Data thief gets eight years in jail

News

Data thief gets eight years in jail

Tash Shifrin

A US court has sentenced a man to eight years in jail for what is thought to be the world’s largest data theft.

Scott Levine, who ran a bulk e-mail company, was given the sentence after being convicted on 120 counts of unauthorised access to a computer connected to the Internet.

Levine raided more than a billion records held by data management company Acxiom. Prosecutors said the thousands of stolen records included names, telephone numbers, addresses and e-mail addresses.

He was also found guilty on two counts of fraud and one of obstruction.

In addition to the eight-year sentence, US District Court Judge William Wilson also issued a restitution order for $249,752, but has said he will adjust the figure after reviewing a pre-sentencing report.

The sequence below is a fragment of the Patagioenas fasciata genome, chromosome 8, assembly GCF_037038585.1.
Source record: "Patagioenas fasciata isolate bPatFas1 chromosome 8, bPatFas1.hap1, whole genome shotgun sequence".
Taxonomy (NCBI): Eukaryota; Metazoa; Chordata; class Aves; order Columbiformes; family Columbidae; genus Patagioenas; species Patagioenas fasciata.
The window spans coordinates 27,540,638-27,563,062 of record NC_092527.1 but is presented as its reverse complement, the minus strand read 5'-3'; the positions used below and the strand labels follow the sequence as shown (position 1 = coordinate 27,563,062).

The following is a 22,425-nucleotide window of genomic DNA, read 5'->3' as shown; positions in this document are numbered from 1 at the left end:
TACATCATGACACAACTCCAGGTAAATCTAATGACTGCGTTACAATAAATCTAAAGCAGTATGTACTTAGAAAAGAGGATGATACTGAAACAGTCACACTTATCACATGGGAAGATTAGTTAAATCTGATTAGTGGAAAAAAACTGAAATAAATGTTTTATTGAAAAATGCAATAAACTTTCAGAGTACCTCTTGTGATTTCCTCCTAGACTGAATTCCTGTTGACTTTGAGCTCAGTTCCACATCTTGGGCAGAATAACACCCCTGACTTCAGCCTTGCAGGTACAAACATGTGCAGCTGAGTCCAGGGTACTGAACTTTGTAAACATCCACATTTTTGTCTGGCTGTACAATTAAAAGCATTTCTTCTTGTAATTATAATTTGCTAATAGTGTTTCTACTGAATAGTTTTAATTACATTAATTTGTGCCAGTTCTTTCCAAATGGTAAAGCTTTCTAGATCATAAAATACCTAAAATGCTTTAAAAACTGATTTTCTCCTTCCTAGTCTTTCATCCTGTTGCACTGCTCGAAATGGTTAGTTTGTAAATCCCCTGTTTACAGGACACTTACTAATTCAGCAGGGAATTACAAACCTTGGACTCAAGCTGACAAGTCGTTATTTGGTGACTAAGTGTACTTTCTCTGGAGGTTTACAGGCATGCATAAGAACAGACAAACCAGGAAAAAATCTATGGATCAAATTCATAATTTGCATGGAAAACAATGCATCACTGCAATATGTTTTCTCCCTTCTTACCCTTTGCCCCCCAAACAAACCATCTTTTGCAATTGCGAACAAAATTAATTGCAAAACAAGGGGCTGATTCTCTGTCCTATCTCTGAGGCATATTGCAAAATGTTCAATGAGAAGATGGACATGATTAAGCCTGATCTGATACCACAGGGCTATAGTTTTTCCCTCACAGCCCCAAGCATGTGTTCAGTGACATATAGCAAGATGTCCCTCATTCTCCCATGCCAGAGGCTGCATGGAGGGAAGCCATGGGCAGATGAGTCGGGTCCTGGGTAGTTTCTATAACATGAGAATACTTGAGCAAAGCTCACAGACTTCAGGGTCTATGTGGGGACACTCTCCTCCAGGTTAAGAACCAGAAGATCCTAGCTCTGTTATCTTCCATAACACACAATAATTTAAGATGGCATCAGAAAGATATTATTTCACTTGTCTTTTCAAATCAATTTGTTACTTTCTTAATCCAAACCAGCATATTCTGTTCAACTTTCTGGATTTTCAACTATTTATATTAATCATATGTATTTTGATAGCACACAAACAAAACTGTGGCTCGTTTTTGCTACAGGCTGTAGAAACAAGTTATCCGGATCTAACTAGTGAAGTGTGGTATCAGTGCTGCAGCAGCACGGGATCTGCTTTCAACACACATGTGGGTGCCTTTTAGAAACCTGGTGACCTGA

The US government put the value of the stolen data at approximately $58m – a figure contested by Levine's lawyer, who said it was worth about $50,000.

The offences took place over a 16-month period up to August 2003, when Levine took advantage of security weaknesses in Acxiom’s systems. The stolen data was fed into the databases of Levine’s bulk e-mail company Snipermail.com.

 


Email Alerts

Register now to receive ComputerWeekly.com IT-related news, guides and more, delivered to your inbox.
By submitting you agree to receive email from TechTarget and its partners. If you reside outside of the United States, you consent to having your personal data transferred to and processed in the United States. Privacy
 

COMMENTS powered by Disqus  //  Commenting policy